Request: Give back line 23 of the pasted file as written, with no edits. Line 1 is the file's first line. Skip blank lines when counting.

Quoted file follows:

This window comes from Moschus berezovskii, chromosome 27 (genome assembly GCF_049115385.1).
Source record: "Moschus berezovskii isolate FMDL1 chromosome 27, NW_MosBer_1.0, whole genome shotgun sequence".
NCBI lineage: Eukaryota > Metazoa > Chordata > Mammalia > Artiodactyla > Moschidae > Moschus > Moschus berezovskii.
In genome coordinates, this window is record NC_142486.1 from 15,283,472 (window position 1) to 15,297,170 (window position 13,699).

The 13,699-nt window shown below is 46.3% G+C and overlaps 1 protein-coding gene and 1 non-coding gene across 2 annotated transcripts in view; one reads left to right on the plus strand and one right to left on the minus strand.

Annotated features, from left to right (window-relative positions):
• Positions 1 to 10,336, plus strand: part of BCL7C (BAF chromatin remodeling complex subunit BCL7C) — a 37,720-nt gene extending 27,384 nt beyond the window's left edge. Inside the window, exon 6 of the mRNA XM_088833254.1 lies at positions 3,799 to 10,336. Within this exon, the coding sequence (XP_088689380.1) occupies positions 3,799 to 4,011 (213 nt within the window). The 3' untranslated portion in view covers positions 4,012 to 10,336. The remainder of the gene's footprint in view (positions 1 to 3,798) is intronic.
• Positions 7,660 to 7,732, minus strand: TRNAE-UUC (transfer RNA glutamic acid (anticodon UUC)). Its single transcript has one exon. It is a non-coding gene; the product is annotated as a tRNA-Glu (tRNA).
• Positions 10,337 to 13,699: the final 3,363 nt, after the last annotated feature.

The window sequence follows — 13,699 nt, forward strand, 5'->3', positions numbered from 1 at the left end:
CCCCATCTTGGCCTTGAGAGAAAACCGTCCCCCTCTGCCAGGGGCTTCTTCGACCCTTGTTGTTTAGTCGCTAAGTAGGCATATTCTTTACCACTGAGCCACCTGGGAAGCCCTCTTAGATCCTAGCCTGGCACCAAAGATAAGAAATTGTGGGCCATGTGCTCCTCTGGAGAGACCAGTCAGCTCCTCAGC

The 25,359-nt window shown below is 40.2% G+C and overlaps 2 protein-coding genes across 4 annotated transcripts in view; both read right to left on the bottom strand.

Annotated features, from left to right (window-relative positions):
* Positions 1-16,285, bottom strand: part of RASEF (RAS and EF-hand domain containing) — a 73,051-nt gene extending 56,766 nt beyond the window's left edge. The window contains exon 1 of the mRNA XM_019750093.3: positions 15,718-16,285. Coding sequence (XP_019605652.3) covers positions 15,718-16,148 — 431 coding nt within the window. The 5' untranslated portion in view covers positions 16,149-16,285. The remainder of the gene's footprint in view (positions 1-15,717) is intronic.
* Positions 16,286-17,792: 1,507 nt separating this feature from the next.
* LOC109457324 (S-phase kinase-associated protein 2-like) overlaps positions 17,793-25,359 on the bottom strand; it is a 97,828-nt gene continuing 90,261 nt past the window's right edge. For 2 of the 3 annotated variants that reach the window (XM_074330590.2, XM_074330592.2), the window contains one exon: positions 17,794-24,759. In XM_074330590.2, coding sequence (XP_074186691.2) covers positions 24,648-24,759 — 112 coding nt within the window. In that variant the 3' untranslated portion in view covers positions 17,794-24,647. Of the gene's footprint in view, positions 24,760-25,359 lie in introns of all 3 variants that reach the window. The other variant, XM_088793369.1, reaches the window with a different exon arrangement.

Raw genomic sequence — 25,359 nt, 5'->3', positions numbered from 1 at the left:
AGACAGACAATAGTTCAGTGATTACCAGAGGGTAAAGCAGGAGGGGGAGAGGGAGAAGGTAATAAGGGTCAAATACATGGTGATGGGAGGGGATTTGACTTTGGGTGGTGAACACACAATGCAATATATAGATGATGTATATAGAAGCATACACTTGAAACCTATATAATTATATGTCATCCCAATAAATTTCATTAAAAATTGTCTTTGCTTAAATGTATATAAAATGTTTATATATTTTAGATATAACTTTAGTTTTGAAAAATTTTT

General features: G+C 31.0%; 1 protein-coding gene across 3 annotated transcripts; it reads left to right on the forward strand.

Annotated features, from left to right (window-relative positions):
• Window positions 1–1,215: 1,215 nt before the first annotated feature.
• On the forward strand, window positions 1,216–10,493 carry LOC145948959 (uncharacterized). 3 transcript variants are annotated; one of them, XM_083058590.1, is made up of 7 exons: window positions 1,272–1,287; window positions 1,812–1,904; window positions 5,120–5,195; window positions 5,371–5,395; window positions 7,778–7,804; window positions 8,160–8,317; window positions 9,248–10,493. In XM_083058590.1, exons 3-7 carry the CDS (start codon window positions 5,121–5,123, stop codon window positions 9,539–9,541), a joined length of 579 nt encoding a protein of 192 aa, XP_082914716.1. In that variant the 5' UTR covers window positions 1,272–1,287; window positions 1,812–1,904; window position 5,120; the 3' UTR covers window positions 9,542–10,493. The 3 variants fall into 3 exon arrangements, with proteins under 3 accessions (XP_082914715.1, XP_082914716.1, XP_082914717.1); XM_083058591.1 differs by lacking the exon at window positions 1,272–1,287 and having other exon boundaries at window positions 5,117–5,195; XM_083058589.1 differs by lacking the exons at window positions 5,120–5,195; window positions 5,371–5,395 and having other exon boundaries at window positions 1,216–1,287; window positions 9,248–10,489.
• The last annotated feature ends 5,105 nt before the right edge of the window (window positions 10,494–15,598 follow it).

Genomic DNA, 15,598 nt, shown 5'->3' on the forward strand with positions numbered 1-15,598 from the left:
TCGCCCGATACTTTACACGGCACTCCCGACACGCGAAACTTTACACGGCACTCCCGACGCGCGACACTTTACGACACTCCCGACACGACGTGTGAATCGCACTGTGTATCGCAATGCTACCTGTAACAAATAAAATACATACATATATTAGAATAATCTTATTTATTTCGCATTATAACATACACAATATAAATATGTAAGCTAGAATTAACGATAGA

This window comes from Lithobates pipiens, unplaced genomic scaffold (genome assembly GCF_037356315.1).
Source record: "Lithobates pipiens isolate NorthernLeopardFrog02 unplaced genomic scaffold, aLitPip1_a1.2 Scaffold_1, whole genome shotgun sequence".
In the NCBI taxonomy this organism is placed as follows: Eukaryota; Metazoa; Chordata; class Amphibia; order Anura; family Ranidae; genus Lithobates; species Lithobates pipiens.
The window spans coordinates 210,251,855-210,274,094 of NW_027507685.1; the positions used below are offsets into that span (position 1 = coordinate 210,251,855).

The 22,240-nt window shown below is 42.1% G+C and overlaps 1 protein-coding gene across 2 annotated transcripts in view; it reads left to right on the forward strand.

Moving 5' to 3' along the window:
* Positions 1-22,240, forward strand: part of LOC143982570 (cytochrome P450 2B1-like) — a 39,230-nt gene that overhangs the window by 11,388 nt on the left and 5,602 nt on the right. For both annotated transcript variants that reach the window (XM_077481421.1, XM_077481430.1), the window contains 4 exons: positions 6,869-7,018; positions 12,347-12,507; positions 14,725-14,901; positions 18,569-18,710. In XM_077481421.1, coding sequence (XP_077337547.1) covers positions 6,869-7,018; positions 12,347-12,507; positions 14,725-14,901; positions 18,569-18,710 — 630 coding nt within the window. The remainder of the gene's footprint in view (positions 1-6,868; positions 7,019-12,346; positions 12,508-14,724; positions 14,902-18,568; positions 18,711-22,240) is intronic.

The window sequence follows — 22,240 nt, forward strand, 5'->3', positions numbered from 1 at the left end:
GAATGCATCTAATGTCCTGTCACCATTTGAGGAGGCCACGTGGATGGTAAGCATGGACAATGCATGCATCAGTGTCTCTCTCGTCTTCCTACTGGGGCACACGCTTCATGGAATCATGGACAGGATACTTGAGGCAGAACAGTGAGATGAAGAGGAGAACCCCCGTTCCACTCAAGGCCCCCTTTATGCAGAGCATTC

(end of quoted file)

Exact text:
• The last annotated feature ends 5,105 nt before the right edge of the window (window positions 10,494–15,598 follow it).